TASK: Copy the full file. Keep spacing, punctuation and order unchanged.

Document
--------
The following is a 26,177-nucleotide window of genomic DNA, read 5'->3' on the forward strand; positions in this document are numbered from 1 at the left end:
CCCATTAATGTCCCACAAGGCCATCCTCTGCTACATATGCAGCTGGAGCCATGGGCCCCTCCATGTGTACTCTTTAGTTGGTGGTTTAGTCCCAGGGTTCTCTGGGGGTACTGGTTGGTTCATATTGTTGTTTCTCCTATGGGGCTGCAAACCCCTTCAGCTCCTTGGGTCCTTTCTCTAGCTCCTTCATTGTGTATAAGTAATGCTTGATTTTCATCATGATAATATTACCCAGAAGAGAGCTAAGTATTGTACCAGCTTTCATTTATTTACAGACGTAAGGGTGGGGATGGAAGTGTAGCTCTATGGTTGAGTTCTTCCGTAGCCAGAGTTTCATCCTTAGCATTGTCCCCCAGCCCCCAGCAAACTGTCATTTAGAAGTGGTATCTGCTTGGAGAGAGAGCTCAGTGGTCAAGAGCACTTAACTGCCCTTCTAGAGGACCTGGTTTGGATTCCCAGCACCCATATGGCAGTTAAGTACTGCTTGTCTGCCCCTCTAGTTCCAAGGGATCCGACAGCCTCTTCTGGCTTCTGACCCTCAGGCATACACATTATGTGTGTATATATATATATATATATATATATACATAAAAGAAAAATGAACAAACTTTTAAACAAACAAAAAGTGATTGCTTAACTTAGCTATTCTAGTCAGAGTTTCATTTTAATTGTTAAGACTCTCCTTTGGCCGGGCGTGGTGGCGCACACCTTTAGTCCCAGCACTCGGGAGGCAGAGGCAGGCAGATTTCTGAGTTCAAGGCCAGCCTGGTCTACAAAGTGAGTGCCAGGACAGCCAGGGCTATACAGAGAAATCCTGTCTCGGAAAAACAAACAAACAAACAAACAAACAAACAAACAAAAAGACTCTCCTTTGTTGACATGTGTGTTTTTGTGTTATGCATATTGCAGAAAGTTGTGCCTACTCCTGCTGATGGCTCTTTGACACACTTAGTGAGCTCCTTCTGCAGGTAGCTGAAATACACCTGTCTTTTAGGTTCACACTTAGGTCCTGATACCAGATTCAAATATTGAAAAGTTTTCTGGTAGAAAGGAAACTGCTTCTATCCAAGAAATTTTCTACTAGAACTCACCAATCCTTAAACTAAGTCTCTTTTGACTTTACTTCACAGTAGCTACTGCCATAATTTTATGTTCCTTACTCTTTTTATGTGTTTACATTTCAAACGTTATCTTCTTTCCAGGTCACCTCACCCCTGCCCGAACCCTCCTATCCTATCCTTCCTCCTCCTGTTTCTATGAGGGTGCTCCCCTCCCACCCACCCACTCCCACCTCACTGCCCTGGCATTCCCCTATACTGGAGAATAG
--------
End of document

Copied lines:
The following is a 26,177-nucleotide window of genomic DNA, read 5'->3' on the forward strand; positions in this document are numbered from 1 at the left end:
CCCATTAATGTCCCACAAGGCCATCCTCTGCTACATATGCAGCTGGAGCCATGGGCCCCTCCATGTGTACTCTTTAGTTGGTGGTTTAGTCCCAGGGTTCTCTGGGGGTACTGGTTGGTTCATATTGTTGTTTCTCCTATGGGGCTGCAAACCCCTTCAGCTCCTTGGGTCCTTTCTCTAGCTCCTTCATTGTGTATAAGTAATGCTTGATTTTCATCATGATAATATTACCCAGAAGAGAGCTAAGTATTGTACCAGCTTTCATTTATTTACAGACGTAAGGGTGGGGATGGAAGTGTAGCTCTATGGTTGAGTTCTTCCGTAGCCAGAGTTTCATCCTTAGCATTGTCCCCCAGCCCCCAGCAAACTGTCATTTAGAAGTGGTATCTGCTTGGAGAGAGAGCTCAGTGGTCAAGAGCACTTAACTGCCCTTCTAGAGGACCTGGTTTGGATTCCCAGCACCCATATGGCAGTTAAGTACTGCTTGTCTGCCCCTCTAGTTCCAAGGGATCCGACAGCCTCTTCTGGCTTCTGACCCTCAGGCATACACATTATGTGTGTATATATATATATATATATATATATACATAAAAGAAAAATGAACAAACTTTTAAACAAACAAAAAGTGATTGCTTAACTTAGCTATTCTAGTCAGAGTTTCATTTTAATTGTTAAGACTCTCCTTTGGCCGGGCGTGGTGGCGCACACCTTTAGTCCCAGCACTCGGGAGGCAGAGGCAGGCAGATTTCTGAGTTCAAGGCCAGCCTGGTCTACAAAGTGAGTGCCAGGACAGCCAGGGCTATACAGAGAAATCCTGTCTCGGAAAAACAAACAAACAAACAAACAAACAAACAAACAAAAAGACTCTCCTTTGTTGACATGTGTGTTTTTGTGTTATGCATATTGCAGAAAGTTGTGCCTACTCCTGCTGATGGCTCTTTGACACACTTAGTGAGCTCCTTCTGCAGGTAGCTGAAATACACCTGTCTTTTAGGTTCACACTTAGGTCCTGATACCAGATTCAAATATTGAAAAGTTTTCTGGTAGAAAGGAAACTGCTTCTATCCAAGAAATTTTCTACTAGAACTCACCAATCCTTAAACTAAGTCTCTTTTGACTTTACTTCACAGTAGCTACTGCCATAATTTTATGTTCCTTACTCTTTTTATGTGTTTACATTTCAAACGTTATCTTCTTTCCAGGTCACCTCACCCCTGCCCGAACCCTCCTATCCTATCCTTCCTCCTCCTGTTTCTATGAGGGTGCTCCCCTCCCACCCACCCACTCCCACCTCACTGCCCTGGCATTCCCCTATACTGGAGAATAG